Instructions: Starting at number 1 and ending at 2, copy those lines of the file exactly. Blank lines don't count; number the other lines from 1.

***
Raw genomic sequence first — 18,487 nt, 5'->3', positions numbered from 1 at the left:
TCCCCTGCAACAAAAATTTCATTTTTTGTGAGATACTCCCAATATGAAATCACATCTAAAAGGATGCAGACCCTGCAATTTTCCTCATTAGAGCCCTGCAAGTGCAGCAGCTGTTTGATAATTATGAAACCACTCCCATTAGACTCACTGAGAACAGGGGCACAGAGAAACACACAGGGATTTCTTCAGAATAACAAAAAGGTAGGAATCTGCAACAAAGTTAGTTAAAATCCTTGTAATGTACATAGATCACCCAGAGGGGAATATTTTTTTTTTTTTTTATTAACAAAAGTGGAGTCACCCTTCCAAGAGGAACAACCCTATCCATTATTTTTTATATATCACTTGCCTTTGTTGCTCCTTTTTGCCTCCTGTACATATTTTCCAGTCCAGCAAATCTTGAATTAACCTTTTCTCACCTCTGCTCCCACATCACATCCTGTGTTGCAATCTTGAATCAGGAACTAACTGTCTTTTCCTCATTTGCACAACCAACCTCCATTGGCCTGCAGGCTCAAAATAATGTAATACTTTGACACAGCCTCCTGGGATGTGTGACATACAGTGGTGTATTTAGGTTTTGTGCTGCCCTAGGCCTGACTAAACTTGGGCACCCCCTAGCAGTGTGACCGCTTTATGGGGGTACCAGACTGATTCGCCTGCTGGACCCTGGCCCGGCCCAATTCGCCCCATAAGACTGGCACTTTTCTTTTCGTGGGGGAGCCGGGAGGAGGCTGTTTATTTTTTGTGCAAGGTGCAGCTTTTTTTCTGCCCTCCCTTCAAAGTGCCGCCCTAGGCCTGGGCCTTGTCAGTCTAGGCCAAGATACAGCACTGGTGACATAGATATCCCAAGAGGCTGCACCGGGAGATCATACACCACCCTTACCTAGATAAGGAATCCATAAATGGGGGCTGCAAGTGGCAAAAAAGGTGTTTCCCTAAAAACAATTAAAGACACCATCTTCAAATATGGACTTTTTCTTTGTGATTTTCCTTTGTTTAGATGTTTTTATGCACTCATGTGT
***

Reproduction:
Raw genomic sequence first — 18,487 nt, 5'->3', positions numbered from 1 at the left:
TCCCCTGCAACAAAAATTTCATTTTTTGTGAGATACTCCCAATATGAAATCACATCTAAAAGGATGCAGACCCTGCAATTTTCCTCATTAGAGCCCTGCAAGTGCAGCAGCTGTTTGATAATTATGAAACCACTCCCATTAGACTCACTGAGAACAGGGGCACAGAGAAACACACAGGGATTTCTTCAGAATAACAAAAAGGTAGGAATCTGCAACAAAGTTAGTTAAAATCCTTGTAATGTACATAGATCACCCAGAGGGGAATATTTTTTTTTTTTTTTATTAACAAAAGTGGAGTCACCCTTCCAAGAGGAACAACCCTATCCATTATTTTTTATATATCACTTGCCTTTGTTGCTCCTTTTTGCCTCCTGTACATATTTTCCAGTCCAGCAAATCTTGAATTAACCTTTTCTCACCTCTGCTCCCACATCACATCCTGTGTTGCAATCTTGAATCAGGAACTAACTGTCTTTTCCTCATTTGCACAACCAACCTCCATTGGCCTGCAGGCTCAAAATAATGTAATACTTTGACACAGCCTCCTGGGATGTGTGACATACAGTGGTGTATTTAGGTTTTGTGCTGCCCTAGGCCTGACTAAACTTGGGCACCCCCTAGCAGTGTGACCGCTTTATGGGGGTACCAGACTGATTCGCCTGCTGGACCCTGGCCCGGCCCAATTCGCCCCATAAGACTGGCACTTTTCTTTTCGTGGGGGAGCCGGGAGGAGGCTGTTTATTTTTTGTGCAAGGTGCAGCTTTTTTTCTGCCCTCCCTTCAAAGTGCCGCCCTAGGCCTGGGCCTTGTCAGTCTAGGCCAAGATACAGCACTGGTGACATAGATATCCCAAGAGGCTGCACCGGGAGATCATACACCACCCTTACCTAGATAAGGAATCCATAAATGGGGGCTGCAAGTGGCAAAAAAGGTGTTTCCCTAAAAACAATTAAAGACACCATCTTCAAATATGGACTTTTTCTTTGTGATTTTCCTTTGTTTAGATGTTTTTATGCACTCATGTGT